Furman University's Student Newspaper

The Paladin

Furman University's Student Newspaper

The Paladin

Furman University's Student Newspaper

The Paladin

What Makes Waffle House a Home Away From Home?

Waffle House has acquired a cult following among Furman students as an icon of Southern culture designed to fit into small budgets and strange schedules. 
Simon Daoudi \\ Unsplash

It is easy to picture the warm light flooding the street, the yellow sign a steadfast beacon against the night. The poster of pumpkin waffles in the windows beckons in the arrival of fall at this off-campus refuge. 

Waffle House has acquired a deep-rooted following among Furman students. Indeed, a chain that refuses to shut its doors during natural disasters is well prepared to deal with the chaos of college life. Yet, what is it about this fast-food restaurant that makes it stand out from the other fast-food restaurants surrounding our campus?

It is impossible to ignore the convenience of Waffle House. With waffles priced below five dollars and full meals priced under ten, it is also an affordable option for students operating under a tight budget. To keep up with their hectic and, at best, confusing schedules, students often desert the traditional timing of meals long before midterm season. Even if you find yourself debating whether your next meal counts as a late dinner or early breakfast, Waffle House will be open 24 hours a day, seven days a week. 

Even at 2 a.m. on Halloween night, Waffle House was packed with students. 

Freshman Nabila Wilson described her experience this Halloween, saying, “I walk in and everyone is dressed up, because it’s Halloween weekend and it’s so fun. And you could tell everyone had just been from a party, and they were all chatting with their friends, and it’s very fun to just people-watch. But then the place was so full at 2 a.m. that we had to wait to get seated.”

To many Furman students, Waffle House is more than just cheap food on a late night out. There is a no-frills atmosphere that draws in students at their messiest, pajama pants and all. This unpretentious feel makes Waffle House “feel like a very like student experience,” according to freshman Sam Schaich.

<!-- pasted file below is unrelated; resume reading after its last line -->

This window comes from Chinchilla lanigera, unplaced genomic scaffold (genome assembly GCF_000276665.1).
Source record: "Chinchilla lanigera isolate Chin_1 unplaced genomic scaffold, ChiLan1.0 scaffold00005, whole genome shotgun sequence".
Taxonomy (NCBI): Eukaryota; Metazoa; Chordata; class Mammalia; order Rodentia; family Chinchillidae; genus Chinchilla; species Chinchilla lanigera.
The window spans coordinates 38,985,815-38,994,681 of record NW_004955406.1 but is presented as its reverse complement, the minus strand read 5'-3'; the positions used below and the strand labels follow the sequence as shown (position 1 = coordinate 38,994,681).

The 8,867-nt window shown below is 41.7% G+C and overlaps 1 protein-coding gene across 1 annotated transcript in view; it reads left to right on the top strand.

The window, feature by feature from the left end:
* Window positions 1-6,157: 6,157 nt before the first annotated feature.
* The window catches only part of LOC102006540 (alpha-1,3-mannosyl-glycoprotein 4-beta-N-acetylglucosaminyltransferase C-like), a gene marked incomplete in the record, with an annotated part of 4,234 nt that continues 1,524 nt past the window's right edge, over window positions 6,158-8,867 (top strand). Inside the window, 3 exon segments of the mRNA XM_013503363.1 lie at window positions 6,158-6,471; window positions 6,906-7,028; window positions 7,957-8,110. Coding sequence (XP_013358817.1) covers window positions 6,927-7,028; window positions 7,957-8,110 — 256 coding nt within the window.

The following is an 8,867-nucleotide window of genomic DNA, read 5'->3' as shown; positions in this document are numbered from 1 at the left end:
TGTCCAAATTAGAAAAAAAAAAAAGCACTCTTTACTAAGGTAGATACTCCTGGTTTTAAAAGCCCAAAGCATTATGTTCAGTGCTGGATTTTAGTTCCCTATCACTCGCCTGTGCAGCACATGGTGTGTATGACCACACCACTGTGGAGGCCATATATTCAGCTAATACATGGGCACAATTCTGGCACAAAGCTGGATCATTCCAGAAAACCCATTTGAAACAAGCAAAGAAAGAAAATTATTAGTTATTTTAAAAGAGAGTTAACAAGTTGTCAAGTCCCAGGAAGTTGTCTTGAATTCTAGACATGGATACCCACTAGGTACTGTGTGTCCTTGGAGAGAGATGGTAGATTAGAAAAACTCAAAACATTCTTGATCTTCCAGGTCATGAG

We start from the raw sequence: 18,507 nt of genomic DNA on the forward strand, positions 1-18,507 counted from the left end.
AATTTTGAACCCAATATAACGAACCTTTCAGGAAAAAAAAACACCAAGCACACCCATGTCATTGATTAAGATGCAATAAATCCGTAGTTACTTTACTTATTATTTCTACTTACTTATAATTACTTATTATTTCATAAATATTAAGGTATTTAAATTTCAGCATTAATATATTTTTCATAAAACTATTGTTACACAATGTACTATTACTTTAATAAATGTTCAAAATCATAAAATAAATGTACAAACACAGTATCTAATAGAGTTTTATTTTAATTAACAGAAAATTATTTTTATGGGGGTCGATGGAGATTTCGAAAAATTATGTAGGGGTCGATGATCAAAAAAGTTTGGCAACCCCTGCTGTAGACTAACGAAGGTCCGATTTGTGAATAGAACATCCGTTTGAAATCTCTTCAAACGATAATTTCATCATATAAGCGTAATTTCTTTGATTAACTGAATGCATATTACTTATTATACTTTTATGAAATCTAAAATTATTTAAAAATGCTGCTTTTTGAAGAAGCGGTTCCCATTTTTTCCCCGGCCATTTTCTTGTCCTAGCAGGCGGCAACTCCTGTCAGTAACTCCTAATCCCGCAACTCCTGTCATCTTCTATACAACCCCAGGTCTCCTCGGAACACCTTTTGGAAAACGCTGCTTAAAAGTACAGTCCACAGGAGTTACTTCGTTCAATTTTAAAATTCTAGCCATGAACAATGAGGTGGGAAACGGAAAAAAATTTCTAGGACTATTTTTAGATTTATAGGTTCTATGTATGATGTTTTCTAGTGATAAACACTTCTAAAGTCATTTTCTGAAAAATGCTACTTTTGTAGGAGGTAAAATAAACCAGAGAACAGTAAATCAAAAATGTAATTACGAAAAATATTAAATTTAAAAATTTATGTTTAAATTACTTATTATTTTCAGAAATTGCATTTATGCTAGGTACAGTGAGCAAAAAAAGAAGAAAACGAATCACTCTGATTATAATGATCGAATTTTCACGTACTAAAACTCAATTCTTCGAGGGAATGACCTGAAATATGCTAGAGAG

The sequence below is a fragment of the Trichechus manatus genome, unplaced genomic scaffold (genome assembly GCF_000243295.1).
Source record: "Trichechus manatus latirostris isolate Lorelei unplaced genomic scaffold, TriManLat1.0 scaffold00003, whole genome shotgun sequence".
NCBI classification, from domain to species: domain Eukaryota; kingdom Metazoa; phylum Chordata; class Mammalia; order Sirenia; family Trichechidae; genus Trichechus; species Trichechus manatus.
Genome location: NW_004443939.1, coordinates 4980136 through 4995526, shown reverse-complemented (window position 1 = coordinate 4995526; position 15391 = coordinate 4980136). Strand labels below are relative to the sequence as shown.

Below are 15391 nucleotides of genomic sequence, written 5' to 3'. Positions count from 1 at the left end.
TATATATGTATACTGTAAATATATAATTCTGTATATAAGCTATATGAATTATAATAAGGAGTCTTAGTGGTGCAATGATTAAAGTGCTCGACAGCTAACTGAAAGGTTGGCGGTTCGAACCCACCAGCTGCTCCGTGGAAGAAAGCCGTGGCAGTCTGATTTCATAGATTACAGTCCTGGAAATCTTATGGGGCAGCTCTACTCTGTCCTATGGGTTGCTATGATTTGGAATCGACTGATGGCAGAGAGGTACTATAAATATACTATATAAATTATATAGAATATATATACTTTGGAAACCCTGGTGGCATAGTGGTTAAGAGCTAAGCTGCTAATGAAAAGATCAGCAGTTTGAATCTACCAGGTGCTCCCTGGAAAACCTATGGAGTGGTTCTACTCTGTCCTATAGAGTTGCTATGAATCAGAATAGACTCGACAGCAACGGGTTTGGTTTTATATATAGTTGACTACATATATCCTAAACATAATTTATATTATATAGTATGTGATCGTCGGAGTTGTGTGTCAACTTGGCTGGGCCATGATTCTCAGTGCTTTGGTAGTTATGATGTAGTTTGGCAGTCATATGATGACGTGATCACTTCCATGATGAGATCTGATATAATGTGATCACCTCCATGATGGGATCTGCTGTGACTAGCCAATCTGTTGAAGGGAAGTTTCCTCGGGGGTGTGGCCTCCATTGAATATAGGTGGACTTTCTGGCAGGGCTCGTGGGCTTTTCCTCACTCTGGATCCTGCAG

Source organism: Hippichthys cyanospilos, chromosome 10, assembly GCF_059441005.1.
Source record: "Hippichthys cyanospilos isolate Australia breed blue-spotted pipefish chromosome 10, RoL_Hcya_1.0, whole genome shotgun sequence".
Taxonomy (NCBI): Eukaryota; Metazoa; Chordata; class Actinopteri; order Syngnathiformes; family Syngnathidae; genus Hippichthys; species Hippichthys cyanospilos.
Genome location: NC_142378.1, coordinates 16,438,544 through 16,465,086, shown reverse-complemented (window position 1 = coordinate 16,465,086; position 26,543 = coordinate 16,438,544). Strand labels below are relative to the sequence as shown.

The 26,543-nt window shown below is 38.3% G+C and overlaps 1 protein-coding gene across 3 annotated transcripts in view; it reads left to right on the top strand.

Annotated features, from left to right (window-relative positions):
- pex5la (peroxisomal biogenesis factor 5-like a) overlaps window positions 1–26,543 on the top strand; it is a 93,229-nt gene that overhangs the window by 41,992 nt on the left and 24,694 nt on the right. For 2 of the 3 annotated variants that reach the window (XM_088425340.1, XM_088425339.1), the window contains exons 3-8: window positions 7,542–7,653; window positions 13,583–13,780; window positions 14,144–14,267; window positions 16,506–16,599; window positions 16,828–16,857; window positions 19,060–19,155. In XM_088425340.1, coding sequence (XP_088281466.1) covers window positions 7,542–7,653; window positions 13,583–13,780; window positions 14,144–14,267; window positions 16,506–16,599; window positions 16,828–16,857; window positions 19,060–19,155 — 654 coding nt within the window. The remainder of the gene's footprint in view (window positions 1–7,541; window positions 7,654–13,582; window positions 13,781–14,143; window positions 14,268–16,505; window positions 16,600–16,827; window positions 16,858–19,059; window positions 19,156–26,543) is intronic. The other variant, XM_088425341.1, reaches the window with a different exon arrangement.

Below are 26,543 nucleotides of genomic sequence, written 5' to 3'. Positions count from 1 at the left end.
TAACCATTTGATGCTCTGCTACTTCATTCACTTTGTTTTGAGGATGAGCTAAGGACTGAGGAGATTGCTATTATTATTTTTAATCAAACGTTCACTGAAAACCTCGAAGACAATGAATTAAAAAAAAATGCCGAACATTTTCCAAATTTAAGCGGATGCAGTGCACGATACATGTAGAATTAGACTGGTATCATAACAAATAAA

In fact, Waffle House has become such an ingrained part of the student experience, that Schaich’s entire MTH 315 class took a trip to Waffle House with their professor, “Because one of the people in our class, who’s a senior, had never been, and my professor felt like it was a valuable experience.”

Finally, for students living away from home for the first time, Waffle House provides a warm and nostalgic refuge. The Waffle House in Travelers Rest is nearly identical to the thousands of Waffle Houses populating student’s hometowns across the South, creating a nostalgic time capsule of sorts. 

As Wilson said, “I feel like Waffle House reminds you of home because the food is simple. I mean, you can literally make this food for yourself […] but I feel like it’s also nostalgic because it stays the same always.” 

As an iconic symbol of the South, Waffle House has become tied to the complexities of Southern Culture. 

As Ty Matejowsky says in a 2022 interview with Atlanta Magazine, “Some people see the South as a backwoods, hostile place; other people think it’s the greatest thing ever. You have similar dichotomies in the way Waffle House is viewed.” 

This unpretentious chain offers a nostalgic and homey feel, which, paired with breakfast comfort food, can cure homesickness and become a place for new memories to form. 

The mass appeal of Waffle House on campus is a unique reflection of Furman’s combination of Southern culture and college students with the chaos student life entails. Waffle House will continue to hold its place among the best sources of hangover food and the perfect reward for an exhausting night of studying when the library shuts its doors at 1:00 a.m.

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